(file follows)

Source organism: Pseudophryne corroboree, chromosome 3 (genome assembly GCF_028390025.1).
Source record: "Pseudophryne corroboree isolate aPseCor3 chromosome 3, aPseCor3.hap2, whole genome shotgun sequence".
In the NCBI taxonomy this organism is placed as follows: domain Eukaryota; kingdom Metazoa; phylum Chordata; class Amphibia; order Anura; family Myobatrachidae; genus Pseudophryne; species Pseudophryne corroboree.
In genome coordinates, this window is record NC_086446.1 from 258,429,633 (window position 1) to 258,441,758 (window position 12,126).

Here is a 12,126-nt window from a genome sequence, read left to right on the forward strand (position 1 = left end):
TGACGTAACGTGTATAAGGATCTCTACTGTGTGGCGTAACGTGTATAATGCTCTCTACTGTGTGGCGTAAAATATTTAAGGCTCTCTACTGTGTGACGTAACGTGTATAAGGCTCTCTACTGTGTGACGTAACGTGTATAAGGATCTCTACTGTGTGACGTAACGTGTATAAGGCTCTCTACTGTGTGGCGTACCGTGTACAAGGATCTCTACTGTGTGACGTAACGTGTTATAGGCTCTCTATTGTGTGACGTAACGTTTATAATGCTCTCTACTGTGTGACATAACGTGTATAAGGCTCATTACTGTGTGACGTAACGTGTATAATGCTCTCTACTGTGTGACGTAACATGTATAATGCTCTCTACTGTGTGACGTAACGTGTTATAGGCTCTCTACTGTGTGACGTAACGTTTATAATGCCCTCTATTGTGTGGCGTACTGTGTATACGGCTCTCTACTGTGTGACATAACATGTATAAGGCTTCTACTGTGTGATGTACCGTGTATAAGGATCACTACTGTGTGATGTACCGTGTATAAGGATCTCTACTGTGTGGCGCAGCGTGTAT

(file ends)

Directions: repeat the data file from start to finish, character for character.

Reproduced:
Source organism: Pseudophryne corroboree, chromosome 3 (genome assembly GCF_028390025.1).
Source record: "Pseudophryne corroboree isolate aPseCor3 chromosome 3, aPseCor3.hap2, whole genome shotgun sequence".
In the NCBI taxonomy this organism is placed as follows: domain Eukaryota; kingdom Metazoa; phylum Chordata; class Amphibia; order Anura; family Myobatrachidae; genus Pseudophryne; species Pseudophryne corroboree.
In genome coordinates, this window is record NC_086446.1 from 258,429,633 (window position 1) to 258,441,758 (window position 12,126).

Here is a 12,126-nt window from a genome sequence, read left to right on the forward strand (position 1 = left end):
TGACGTAACGTGTATAAGGATCTCTACTGTGTGGCGTAACGTGTATAATGCTCTCTACTGTGTGGCGTAAAATATTTAAGGCTCTCTACTGTGTGACGTAACGTGTATAAGGCTCTCTACTGTGTGACGTAACGTGTATAAGGATCTCTACTGTGTGACGTAACGTGTATAAGGCTCTCTACTGTGTGGCGTACCGTGTACAAGGATCTCTACTGTGTGACGTAACGTGTTATAGGCTCTCTATTGTGTGACGTAACGTTTATAATGCTCTCTACTGTGTGACATAACGTGTATAAGGCTCATTACTGTGTGACGTAACGTGTATAATGCTCTCTACTGTGTGACGTAACATGTATAATGCTCTCTACTGTGTGACGTAACGTGTTATAGGCTCTCTACTGTGTGACGTAACGTTTATAATGCCCTCTATTGTGTGGCGTACTGTGTATACGGCTCTCTACTGTGTGACATAACATGTATAAGGCTTCTACTGTGTGATGTACCGTGTATAAGGATCACTACTGTGTGATGTACCGTGTATAAGGATCTCTACTGTGTGGCGCAGCGTGTAT